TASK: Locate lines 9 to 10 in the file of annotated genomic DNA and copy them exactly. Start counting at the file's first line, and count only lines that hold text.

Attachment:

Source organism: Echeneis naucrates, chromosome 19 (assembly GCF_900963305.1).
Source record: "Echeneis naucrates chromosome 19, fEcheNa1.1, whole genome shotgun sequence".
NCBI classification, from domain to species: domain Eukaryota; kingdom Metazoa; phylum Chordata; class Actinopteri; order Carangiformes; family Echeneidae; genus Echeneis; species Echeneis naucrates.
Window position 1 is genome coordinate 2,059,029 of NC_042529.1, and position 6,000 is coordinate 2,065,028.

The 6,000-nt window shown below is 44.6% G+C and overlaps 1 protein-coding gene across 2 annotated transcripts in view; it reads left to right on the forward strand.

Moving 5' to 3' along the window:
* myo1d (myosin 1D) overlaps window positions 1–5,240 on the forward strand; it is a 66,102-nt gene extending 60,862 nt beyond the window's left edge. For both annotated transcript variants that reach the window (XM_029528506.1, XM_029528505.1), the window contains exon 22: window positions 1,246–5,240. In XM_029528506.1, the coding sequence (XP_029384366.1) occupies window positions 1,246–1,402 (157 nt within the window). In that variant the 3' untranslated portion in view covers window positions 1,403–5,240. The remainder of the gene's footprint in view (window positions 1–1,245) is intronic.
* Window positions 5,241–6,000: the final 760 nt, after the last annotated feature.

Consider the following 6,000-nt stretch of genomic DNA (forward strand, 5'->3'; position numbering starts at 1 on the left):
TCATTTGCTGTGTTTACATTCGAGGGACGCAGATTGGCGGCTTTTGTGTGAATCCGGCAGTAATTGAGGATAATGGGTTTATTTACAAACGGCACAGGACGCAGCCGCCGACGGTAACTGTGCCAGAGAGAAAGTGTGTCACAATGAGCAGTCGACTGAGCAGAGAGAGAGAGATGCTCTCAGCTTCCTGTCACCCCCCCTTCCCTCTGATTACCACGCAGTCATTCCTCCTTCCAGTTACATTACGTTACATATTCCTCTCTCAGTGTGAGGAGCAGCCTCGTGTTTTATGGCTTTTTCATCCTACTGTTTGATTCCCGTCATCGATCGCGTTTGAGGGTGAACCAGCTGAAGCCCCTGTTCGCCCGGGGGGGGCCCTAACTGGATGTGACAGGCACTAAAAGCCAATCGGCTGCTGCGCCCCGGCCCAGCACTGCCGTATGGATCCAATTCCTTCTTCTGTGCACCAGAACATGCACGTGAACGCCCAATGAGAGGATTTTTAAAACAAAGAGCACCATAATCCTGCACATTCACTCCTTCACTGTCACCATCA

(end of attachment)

Consider the following 6,000-nt stretch of genomic DNA (forward strand, 5'->3'; position numbering starts at 1 on the left):
TCATTTGCTGTGTTTACATTCGAGGGACGCAGATTGGCGGCTTTTGTGTGAATCCGGCAGTAATTGAGGATAATGGGTTTATTTACAAACGGCACAGGACGCAGCCGCCGACGGTAACTGTGCCAGAGAGAAAGTGTGTCACAATGAGCAGTCGACTGAGCAGAGAGAGAGAGATGCTCTCAGCTTCCTGTCACCCCCCCTTCCCTCTGATTACCACGCAGTCATTCCTCCTTCCAGTTACATTACGTTACATATTCCTCTCTCAGTGTGAGGAGCAGCCTCGTGTTTTATGGCTTTTTCATCCTACTGTTTGATTCCCGTCATCGATCGCGTTTGAGGGTGAACCAGCTGAAGCCCCTGTTCGCCCGGGGGGGGCCCTAACTGGATGTGACAGGCACTAAAAGCCAATCGGCTGCTGCGCCCCGGCCCAGCACTGCCGTATGGATCCAATTCCTTCTTCTGTGCACCAGAACATGCACGTGAACGCCCAATGAGAGGATTTTTAAAACAAAGAGCACCATAATCCTGCACATTCACTCCTTCACTGTCACCATCA